Research over the past seven years shows that the number of female fatalities in the mountains is a tiny percentage compared to the number of male fatalities,” she said. “This low percentage is not reflective of the number of females who are out enjoying the Scottish Mountains. Therefore, it would be too simplistic to suggest these numbers reflect the numbers of participants. In my opinion the reasons are multiple and complex. There is no doubt that women tend to be more risk averse in the mountains, will often even underestimate their own ability, and be over cautious. Whereas men generally will take a more ‘gun-ho’ attitude towards risk and perhaps also be more influenced by peer pressure and the drive to succeed at all costs. Women may often be more prepared within a group to share their feelings of reservation, rather than be blinkered to the dangers around them.”

She finished by stating “A really important thing any mountaineer can do to help mitigate risk is to be humble.”

“Risk taking is not only critical to the learning process, but it is also essential to the maintenance of the human spirit” (Liddle, 1998. p61)
“But when I say our sport is a hazardous one, I do not mean that when we climb mountains there is a large chance that we shall be killed, but that we are surrounded by dangers which will kill us if we let them” - George Mallory, 1924

Risk is the potential to lose something of value, while competence is the collection of skills and abilities that are applied against risk to result in a positive outcome. It is therefore vital that we seek to gain competence in the collection of these skills, to make sure every time we step out, we have done everything within our power to encourage a positive outcome. So, what can we do?


Self-Awareness. To be self-aware is to recognise what you might be feeling, what you might be thinking, what might motivate you to act a certain way. If you become aware of how you act in different situations, then you can decide what the motivation is behind any decision regarding risk you take in the mountains. Is the decision motivated by ego and if so is that the best course of action, at that precise moment in time? When I was younger, I often struggled with ego and the need to carry on, driven by peer pressure at times, but often by my own standards I set myself and trying to be the person that I believed I was meant to be.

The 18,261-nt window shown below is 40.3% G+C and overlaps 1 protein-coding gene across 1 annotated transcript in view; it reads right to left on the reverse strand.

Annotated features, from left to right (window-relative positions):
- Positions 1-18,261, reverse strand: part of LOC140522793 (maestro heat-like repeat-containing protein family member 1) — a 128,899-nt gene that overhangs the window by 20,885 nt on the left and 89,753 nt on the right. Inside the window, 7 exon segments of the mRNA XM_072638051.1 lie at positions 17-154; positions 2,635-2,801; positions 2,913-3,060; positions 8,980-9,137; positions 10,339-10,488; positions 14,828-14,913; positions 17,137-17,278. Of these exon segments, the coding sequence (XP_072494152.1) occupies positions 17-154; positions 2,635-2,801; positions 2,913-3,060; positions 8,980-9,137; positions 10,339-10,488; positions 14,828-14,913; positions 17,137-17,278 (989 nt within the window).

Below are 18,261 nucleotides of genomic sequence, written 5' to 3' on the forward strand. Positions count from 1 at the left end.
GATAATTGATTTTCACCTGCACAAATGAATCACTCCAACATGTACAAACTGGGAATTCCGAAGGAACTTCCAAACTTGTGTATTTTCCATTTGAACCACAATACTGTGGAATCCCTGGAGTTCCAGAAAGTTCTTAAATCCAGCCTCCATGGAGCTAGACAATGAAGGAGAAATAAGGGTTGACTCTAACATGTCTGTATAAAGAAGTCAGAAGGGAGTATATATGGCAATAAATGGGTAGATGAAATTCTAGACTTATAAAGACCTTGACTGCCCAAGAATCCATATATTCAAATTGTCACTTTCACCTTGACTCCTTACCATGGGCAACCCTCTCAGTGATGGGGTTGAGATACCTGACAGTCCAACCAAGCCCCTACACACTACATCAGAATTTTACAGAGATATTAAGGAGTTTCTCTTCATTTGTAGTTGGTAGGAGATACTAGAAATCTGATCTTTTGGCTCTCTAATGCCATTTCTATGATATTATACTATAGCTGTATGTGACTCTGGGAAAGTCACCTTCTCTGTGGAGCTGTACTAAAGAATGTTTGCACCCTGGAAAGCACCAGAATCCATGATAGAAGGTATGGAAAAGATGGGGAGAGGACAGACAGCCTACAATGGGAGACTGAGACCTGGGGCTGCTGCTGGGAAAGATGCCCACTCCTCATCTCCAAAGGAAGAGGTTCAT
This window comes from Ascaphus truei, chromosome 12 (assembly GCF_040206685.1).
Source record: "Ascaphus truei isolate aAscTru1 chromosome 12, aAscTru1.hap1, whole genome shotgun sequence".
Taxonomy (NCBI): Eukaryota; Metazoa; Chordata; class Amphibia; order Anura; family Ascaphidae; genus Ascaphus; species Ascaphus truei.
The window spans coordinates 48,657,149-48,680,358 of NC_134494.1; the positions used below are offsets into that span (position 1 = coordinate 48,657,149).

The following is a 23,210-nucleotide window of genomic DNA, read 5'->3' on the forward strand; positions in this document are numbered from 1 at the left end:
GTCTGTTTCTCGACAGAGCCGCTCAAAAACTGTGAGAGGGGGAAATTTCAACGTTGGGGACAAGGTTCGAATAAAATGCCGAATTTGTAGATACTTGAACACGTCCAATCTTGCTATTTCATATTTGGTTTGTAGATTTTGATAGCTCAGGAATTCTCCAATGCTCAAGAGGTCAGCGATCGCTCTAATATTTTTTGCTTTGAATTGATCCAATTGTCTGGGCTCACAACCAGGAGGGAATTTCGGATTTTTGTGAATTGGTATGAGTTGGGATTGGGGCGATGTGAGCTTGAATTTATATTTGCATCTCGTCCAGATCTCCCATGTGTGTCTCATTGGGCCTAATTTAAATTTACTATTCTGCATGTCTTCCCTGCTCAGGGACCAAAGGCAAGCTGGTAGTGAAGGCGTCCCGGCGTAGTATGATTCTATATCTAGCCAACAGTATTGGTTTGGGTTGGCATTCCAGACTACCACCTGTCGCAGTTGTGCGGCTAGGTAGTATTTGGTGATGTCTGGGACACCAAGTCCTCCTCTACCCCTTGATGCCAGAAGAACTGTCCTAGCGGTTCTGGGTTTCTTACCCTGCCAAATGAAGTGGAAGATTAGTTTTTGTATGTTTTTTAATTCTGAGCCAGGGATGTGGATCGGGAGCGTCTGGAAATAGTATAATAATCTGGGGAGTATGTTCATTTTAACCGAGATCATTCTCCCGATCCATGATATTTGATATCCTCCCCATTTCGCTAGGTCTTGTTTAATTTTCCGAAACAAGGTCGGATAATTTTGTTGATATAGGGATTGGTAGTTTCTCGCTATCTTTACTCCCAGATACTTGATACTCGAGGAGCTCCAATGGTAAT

Be Humble. Have an awareness of your own capabilities and limits. We all have limits, whether they be knowledge, experience or ability based. We should be assessing ourselves constantly. Where are the gaps in our knowledge and ability? Navigation & Map reading skills, knowing exactly what to be putting in a rucksack every time we head to the hills? If we are leading a walk with the club what are the expectations kit wise for individuals, is this discussed. Is it taken for granted that when out on a “group” walk that the person leading is fully competent to deal with an emergency should it arise, or that everyone has the appropriate kit? What if something happens to the leader, or you are separated from the group, are you capable of getting yourself off the hill? Do you have the knowledge of what to do in an emergency? Do you carry your own map and compass, and can you use them?

Over previous years, it became apparent to me that, I had for some reason, began to struggle with exposure. I knew I needed to address the situation, so I went out with a trusted friend who was also an experienced mountaineer and scaled Crib Goch early one morning, I then continued to seek out routes that would help me to work with and address the struggle.